OneTwoSee to provide X1 tech content Sports Media: Death of a merger ThePostGame opens up the playing field ESPN has a new awards show Fox Sports defends coverage of U.S. Open Tennis Channel renews with NeuLion ESPN pumps up Pan Am coverage NBCSN preps for NHL draft coverage Sports Media: NFL’s streaming experiment Fox team provides assists for World Cup
SBJ/Aug. 5-11, 2013/Media
Two channels will carry Speed name
Published August 5, 2013, Page 33
Fox Sports plans to keep two versions of Speed up and running after Aug. 17, when the channel officially is rebranded to Fox Sports 1.
One version has been described as “Speed Classic,” which will be made available to U.S. distributors that do not sign carriage deals for Fox Sports 1. Just two weeks before FS1’s launch, three of the country’s four biggest distributors still have not worked out a deal for the new channel.
Another version of Speed is the international version that’s currently available to about 7 million homes in Canada, the Caribbean and Puerto Rico. That will continue to operate under the Speed banner.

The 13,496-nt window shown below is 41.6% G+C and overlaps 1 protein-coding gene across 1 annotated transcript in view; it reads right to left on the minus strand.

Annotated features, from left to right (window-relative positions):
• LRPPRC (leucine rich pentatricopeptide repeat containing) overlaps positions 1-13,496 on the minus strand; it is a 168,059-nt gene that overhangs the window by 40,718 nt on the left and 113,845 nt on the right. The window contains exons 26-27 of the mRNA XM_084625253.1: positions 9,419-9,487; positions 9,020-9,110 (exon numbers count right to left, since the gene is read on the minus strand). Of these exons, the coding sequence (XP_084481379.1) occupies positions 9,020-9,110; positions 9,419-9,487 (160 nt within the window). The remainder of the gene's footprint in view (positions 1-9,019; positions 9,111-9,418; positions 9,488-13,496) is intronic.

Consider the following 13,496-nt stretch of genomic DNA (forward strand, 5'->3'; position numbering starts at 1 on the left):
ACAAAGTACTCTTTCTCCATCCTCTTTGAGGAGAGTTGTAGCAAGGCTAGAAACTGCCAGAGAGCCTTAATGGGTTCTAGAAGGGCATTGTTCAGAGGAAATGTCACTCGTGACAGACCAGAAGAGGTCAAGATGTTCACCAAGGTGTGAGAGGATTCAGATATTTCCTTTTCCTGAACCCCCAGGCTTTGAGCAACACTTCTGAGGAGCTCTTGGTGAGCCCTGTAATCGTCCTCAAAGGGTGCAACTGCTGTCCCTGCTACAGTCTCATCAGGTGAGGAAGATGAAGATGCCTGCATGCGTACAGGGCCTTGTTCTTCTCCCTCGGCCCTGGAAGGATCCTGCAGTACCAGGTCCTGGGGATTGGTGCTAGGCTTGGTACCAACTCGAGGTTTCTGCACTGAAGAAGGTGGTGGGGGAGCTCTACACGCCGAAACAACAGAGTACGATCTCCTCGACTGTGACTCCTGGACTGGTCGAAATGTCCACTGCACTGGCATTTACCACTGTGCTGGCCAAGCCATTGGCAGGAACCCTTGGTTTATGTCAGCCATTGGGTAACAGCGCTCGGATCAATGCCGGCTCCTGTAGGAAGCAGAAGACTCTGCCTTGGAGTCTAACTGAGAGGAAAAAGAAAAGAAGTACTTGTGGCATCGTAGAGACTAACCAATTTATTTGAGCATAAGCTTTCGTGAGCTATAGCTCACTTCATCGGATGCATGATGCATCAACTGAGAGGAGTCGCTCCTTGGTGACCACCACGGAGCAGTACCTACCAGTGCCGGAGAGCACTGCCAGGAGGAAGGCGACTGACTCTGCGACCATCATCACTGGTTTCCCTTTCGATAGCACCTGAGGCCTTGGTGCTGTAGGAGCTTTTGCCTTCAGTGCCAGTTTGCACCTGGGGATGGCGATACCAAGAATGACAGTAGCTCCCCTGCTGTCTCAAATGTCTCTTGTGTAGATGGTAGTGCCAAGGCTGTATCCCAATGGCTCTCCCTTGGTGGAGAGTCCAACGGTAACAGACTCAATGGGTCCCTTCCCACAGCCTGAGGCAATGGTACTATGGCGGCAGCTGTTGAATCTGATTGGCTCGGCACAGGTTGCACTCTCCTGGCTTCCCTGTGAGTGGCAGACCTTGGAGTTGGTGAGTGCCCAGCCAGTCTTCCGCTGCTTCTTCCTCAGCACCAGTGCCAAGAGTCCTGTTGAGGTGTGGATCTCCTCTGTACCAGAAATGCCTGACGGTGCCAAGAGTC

Fox Sports declined to comment for this story on the programming for either channel. But sources said the two channels, both still to be called Speed, will have different programming lineups.
Fox Sports has little incentive to put quality programming on the U.S. channel, since it will be provided to distributors that have passed on Fox Sports 1. The U.S. channel would not carry any live programming, according to sources briefed on Fox’s plans. Rather, its lineup would be filled with old races and re-runs.
By contract, Fox would need to provide a motorsports channel to these distributors, at least until their contracts end.
Big distributors like DirecTV, Dish Network and Time Warner Cable have not signed on to carry the channel. Those three distributors represent more than 46 million subscribers and present a potential hurdle for Fox Sports 1’s stated plan to have 90 million subscribers at launch. The largest U.S. distributor, Comcast, has agreed to carry the channel at launch.
Much of the negotiations come down to price. Distributors pay about 23 cents per subscriber per month for Speed, according to SNL Kagan. Sources say Fox Sports is asking 80 cents for FS1 at the start, with annual increases that would push the fee to about $1.50 over the life of a multiyear deal.
The international version of Speed will feature higher-quality programming than its U.S. counterpart. It will remain a 24-hour motorsports channel, complete with live races and news programming. The international channel is expected to use Fox Sports 1’s productions of live races from NASCAR and other motorsports series.
Sources say the channel will keep the Speed brand and will not add non-motorsports programming, like Fox Sports 1 is doing.